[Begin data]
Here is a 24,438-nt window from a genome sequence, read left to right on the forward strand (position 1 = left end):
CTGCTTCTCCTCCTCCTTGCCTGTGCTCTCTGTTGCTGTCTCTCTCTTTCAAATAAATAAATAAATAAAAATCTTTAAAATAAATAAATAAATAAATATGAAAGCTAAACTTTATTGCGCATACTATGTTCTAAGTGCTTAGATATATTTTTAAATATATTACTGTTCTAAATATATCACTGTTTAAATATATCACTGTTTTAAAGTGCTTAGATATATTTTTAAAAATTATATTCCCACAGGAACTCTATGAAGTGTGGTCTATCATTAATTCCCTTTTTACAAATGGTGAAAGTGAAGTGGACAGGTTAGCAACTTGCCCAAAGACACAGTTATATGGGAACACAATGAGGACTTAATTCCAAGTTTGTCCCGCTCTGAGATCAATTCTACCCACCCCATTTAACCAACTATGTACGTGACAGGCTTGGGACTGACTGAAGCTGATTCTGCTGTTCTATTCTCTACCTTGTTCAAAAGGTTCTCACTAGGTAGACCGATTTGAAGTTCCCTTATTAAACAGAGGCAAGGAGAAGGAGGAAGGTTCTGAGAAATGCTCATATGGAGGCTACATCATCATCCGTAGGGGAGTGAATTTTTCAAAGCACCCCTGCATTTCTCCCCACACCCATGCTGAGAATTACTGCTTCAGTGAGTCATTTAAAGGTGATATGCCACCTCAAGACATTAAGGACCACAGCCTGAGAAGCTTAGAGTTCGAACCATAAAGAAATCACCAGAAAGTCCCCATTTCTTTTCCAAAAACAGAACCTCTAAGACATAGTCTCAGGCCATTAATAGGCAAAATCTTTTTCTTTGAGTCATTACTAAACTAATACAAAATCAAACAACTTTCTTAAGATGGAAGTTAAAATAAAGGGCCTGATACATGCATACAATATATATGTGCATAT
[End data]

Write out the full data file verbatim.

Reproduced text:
Here is a 24,438-nt window from a genome sequence, read left to right on the forward strand (position 1 = left end):
CTGCTTCTCCTCCTCCTTGCCTGTGCTCTCTGTTGCTGTCTCTCTCTTTCAAATAAATAAATAAATAAAAATCTTTAAAATAAATAAATAAATAAATATGAAAGCTAAACTTTATTGCGCATACTATGTTCTAAGTGCTTAGATATATTTTTAAATATATTACTGTTCTAAATATATCACTGTTTAAATATATCACTGTTTTAAAGTGCTTAGATATATTTTTAAAAATTATATTCCCACAGGAACTCTATGAAGTGTGGTCTATCATTAATTCCCTTTTTACAAATGGTGAAAGTGAAGTGGACAGGTTAGCAACTTGCCCAAAGACACAGTTATATGGGAACACAATGAGGACTTAATTCCAAGTTTGTCCCGCTCTGAGATCAATTCTACCCACCCCATTTAACCAACTATGTACGTGACAGGCTTGGGACTGACTGAAGCTGATTCTGCTGTTCTATTCTCTACCTTGTTCAAAAGGTTCTCACTAGGTAGACCGATTTGAAGTTCCCTTATTAAACAGAGGCAAGGAGAAGGAGGAAGGTTCTGAGAAATGCTCATATGGAGGCTACATCATCATCCGTAGGGGAGTGAATTTTTCAAAGCACCCCTGCATTTCTCCCCACACCCATGCTGAGAATTACTGCTTCAGTGAGTCATTTAAAGGTGATATGCCACCTCAAGACATTAAGGACCACAGCCTGAGAAGCTTAGAGTTCGAACCATAAAGAAATCACCAGAAAGTCCCCATTTCTTTTCCAAAAACAGAACCTCTAAGACATAGTCTCAGGCCATTAATAGGCAAAATCTTTTTCTTTGAGTCATTACTAAACTAATACAAAATCAAACAACTTTCTTAAGATGGAAGTTAAAATAAAGGGCCTGATACATGCATACAATATATATGTGCATAT